USENIX Security '21 - Reducing Test Cases with Attention Mechanism of Neural Networks
Xing Zhang, Jiongyi Chen, Chao Feng, Ruilin Li, Yunfei Su, Bin Zhang, Jing Lei, and Chaojing Tang, National University of Defense Technology
As fuzzing techniques become more effective at triggering program crashes, how to triage crashes with less human efforts has become increasingly imperative. To this aim, test case reduction which reduces a crashing input to its minimal form plays an important role, especially when analyzing programs with random, complex, or large inputs. However, existing solutions rely on random algorithms or pre-defined rules, which are inaccurate and error-prone in many cases because of the implementation variance in program internals.
In this paper, we present SCREAM, a new approach that leverages neural networks to reduce test cases. In particular, by feeding the network with a program's crashing inputs and non-crashing inputs, the network learns to approximate the computation from the program entry point to the crash point and implicitly denotes the input bytes that are significant to the crash. With the invisibility of the trained network's parameters, we leverage the attention mechanism to explain the network, namely extracting the significance of each input byte to the crash. At the end, the significant input bytes are re-assembled as the failure-inducing input.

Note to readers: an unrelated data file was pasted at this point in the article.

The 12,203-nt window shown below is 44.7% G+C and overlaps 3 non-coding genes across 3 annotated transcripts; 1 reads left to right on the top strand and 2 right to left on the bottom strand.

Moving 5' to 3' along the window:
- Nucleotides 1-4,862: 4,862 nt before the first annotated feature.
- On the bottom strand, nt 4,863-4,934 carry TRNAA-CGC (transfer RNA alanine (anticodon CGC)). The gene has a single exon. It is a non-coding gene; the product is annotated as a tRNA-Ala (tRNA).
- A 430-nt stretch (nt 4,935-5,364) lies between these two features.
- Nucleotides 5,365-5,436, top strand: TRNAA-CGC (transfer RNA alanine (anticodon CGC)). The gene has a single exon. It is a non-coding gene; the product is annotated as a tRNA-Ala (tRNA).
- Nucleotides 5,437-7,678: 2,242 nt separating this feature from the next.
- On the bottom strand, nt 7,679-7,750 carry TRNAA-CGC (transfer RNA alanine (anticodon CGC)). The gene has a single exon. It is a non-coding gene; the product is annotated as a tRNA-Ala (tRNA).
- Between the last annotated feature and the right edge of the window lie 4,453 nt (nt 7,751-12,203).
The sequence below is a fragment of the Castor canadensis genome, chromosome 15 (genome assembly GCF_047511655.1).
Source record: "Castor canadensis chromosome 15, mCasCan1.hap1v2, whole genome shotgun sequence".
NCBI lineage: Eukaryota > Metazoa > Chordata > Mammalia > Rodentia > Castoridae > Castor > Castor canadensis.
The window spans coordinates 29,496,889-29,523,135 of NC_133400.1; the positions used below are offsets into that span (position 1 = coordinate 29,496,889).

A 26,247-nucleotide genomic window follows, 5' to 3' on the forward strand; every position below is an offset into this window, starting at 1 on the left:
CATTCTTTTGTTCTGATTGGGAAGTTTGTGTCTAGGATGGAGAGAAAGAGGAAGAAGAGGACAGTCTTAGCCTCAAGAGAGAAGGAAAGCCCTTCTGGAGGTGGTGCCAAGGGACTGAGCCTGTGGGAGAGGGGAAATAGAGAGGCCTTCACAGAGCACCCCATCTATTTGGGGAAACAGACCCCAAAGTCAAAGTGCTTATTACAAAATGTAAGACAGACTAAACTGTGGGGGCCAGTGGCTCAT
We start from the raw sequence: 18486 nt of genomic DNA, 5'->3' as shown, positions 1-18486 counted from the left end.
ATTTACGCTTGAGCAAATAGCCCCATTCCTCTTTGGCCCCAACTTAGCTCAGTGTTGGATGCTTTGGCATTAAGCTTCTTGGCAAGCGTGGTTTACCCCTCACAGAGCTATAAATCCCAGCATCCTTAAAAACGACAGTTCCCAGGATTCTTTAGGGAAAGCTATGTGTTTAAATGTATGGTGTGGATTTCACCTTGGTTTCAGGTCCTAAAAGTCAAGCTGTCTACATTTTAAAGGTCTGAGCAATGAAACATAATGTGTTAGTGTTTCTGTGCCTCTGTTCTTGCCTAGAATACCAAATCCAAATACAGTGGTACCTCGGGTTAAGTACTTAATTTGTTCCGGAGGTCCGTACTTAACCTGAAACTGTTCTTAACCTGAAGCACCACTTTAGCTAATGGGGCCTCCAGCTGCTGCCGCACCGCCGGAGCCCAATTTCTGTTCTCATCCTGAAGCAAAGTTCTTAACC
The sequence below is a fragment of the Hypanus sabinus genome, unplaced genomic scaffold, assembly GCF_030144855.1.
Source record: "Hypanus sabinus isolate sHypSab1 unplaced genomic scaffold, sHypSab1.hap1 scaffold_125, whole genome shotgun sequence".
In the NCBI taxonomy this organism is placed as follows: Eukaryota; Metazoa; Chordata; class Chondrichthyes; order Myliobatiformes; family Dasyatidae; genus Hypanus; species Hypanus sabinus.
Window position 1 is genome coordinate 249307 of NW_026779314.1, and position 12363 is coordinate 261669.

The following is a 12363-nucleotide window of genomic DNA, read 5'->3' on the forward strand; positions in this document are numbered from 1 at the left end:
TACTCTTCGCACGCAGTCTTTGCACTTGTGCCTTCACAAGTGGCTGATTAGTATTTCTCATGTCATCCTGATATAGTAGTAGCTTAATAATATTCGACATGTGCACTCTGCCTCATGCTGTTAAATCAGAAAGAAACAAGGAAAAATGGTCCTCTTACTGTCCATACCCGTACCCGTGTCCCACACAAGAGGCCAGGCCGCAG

The cost of our approach is to design a proper dataset augmentation algorithm and a suitable network structure. To this end, we develop a unique dataset augmentation technique that can generate adequate and highly-differentiable samples and expand the search space of crashing input. Highlights of our research also include a novel network structure that can capture dependence of input blocks in long sequences.
We evaluated SCREAM on 41 representative programs. The results show that SCREAM outperforms state-of-the-art solutions regarding accuracy and efficiency. Such improvement is made possible by the network's capability to summarize the significance of input bytes from multiple rounds of mutation, which tolerates perturbation occurred in random reduction of single crashing input.
View the full USENIX Security '21 Program at https://www.usenix.org/conference/usenixsecurity21/technical-sessions